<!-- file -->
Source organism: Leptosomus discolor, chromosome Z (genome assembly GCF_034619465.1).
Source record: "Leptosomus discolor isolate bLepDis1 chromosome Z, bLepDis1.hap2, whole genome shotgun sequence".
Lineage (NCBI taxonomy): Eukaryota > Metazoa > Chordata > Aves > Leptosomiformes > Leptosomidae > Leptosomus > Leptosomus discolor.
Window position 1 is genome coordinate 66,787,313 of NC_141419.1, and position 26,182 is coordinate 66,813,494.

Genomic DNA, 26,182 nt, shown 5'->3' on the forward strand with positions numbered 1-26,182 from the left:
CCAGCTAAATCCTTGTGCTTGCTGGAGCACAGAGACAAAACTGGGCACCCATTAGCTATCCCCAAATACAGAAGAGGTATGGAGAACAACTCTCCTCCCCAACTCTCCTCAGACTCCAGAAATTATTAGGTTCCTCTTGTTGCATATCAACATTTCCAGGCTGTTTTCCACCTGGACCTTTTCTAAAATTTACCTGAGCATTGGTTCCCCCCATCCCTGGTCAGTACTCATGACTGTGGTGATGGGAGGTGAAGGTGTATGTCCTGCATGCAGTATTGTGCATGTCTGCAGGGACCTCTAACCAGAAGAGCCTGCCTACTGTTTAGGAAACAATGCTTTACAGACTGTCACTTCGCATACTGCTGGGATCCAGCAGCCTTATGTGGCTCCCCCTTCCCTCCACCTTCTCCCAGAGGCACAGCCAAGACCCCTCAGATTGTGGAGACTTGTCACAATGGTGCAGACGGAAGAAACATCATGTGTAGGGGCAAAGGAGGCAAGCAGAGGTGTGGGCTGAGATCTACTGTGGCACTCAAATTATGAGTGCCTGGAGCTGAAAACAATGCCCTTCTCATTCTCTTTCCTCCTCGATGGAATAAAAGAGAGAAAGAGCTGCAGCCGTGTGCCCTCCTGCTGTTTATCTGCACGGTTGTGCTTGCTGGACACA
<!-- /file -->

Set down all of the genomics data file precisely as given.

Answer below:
Source organism: Leptosomus discolor, chromosome Z (genome assembly GCF_034619465.1).
Source record: "Leptosomus discolor isolate bLepDis1 chromosome Z, bLepDis1.hap2, whole genome shotgun sequence".
Lineage (NCBI taxonomy): Eukaryota > Metazoa > Chordata > Aves > Leptosomiformes > Leptosomidae > Leptosomus > Leptosomus discolor.
Window position 1 is genome coordinate 66,787,313 of NC_141419.1, and position 26,182 is coordinate 66,813,494.

Genomic DNA, 26,182 nt, shown 5'->3' on the forward strand with positions numbered 1-26,182 from the left:
CCAGCTAAATCCTTGTGCTTGCTGGAGCACAGAGACAAAACTGGGCACCCATTAGCTATCCCCAAATACAGAAGAGGTATGGAGAACAACTCTCCTCCCCAACTCTCCTCAGACTCCAGAAATTATTAGGTTCCTCTTGTTGCATATCAACATTTCCAGGCTGTTTTCCACCTGGACCTTTTCTAAAATTTACCTGAGCATTGGTTCCCCCCATCCCTGGTCAGTACTCATGACTGTGGTGATGGGAGGTGAAGGTGTATGTCCTGCATGCAGTATTGTGCATGTCTGCAGGGACCTCTAACCAGAAGAGCCTGCCTACTGTTTAGGAAACAATGCTTTACAGACTGTCACTTCGCATACTGCTGGGATCCAGCAGCCTTATGTGGCTCCCCCTTCCCTCCACCTTCTCCCAGAGGCACAGCCAAGACCCCTCAGATTGTGGAGACTTGTCACAATGGTGCAGACGGAAGAAACATCATGTGTAGGGGCAAAGGAGGCAAGCAGAGGTGTGGGCTGAGATCTACTGTGGCACTCAAATTATGAGTGCCTGGAGCTGAAAACAATGCCCTTCTCATTCTCTTTCCTCCTCGATGGAATAAAAGAGAGAAAGAGCTGCAGCCGTGTGCCCTCCTGCTGTTTATCTGCACGGTTGTGCTTGCTGGACACA